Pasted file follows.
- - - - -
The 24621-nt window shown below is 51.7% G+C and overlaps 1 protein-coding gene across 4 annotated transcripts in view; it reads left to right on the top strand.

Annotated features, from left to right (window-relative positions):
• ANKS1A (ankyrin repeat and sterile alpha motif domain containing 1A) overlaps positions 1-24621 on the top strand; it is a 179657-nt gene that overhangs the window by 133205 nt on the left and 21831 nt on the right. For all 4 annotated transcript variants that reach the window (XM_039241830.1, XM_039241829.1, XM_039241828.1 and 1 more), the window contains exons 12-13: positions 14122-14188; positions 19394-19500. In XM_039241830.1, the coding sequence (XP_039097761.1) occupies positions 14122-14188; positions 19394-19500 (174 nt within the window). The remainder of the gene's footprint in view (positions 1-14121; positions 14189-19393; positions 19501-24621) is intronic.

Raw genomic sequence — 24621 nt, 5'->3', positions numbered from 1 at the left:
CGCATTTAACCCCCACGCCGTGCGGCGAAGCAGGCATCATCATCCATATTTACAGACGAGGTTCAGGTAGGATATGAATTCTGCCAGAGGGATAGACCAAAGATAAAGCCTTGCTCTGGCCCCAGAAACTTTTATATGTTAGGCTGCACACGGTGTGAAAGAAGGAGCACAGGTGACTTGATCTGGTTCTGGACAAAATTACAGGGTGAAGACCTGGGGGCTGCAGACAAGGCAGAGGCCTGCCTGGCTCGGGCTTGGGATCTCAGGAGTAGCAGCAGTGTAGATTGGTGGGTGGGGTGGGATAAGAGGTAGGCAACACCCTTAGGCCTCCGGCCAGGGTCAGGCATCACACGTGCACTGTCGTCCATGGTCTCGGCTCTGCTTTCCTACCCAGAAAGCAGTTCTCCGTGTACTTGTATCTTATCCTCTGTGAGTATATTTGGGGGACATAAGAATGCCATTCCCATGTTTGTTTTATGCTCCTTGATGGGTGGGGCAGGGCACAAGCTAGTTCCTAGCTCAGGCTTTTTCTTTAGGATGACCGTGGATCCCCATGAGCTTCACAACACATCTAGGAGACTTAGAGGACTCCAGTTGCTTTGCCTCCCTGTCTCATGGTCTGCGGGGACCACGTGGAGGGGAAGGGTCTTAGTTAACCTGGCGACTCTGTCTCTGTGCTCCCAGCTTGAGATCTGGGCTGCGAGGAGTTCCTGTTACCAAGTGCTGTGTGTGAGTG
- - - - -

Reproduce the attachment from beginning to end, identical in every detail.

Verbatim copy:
The 24621-nt window shown below is 51.7% G+C and overlaps 1 protein-coding gene across 4 annotated transcripts in view; it reads left to right on the top strand.

Annotated features, from left to right (window-relative positions):
• ANKS1A (ankyrin repeat and sterile alpha motif domain containing 1A) overlaps positions 1-24621 on the top strand; it is a 179657-nt gene that overhangs the window by 133205 nt on the left and 21831 nt on the right. For all 4 annotated transcript variants that reach the window (XM_039241830.1, XM_039241829.1, XM_039241828.1 and 1 more), the window contains exons 12-13: positions 14122-14188; positions 19394-19500. In XM_039241830.1, the coding sequence (XP_039097761.1) occupies positions 14122-14188; positions 19394-19500 (174 nt within the window). The remainder of the gene's footprint in view (positions 1-14121; positions 14189-19393; positions 19501-24621) is intronic.

Raw genomic sequence — 24621 nt, 5'->3', positions numbered from 1 at the left:
CGCATTTAACCCCCACGCCGTGCGGCGAAGCAGGCATCATCATCCATATTTACAGACGAGGTTCAGGTAGGATATGAATTCTGCCAGAGGGATAGACCAAAGATAAAGCCTTGCTCTGGCCCCAGAAACTTTTATATGTTAGGCTGCACACGGTGTGAAAGAAGGAGCACAGGTGACTTGATCTGGTTCTGGACAAAATTACAGGGTGAAGACCTGGGGGCTGCAGACAAGGCAGAGGCCTGCCTGGCTCGGGCTTGGGATCTCAGGAGTAGCAGCAGTGTAGATTGGTGGGTGGGGTGGGATAAGAGGTAGGCAACACCCTTAGGCCTCCGGCCAGGGTCAGGCATCACACGTGCACTGTCGTCCATGGTCTCGGCTCTGCTTTCCTACCCAGAAAGCAGTTCTCCGTGTACTTGTATCTTATCCTCTGTGAGTATATTTGGGGGACATAAGAATGCCATTCCCATGTTTGTTTTATGCTCCTTGATGGGTGGGGCAGGGCACAAGCTAGTTCCTAGCTCAGGCTTTTTCTTTAGGATGACCGTGGATCCCCATGAGCTTCACAACACATCTAGGAGACTTAGAGGACTCCAGTTGCTTTGCCTCCCTGTCTCATGGTCTGCGGGGACCACGTGGAGGGGAAGGGTCTTAGTTAACCTGGCGACTCTGTCTCTGTGCTCCCAGCTTGAGATCTGGGCTGCGAGGAGTTCCTGTTACCAAGTGCTGTGTGTGAGTG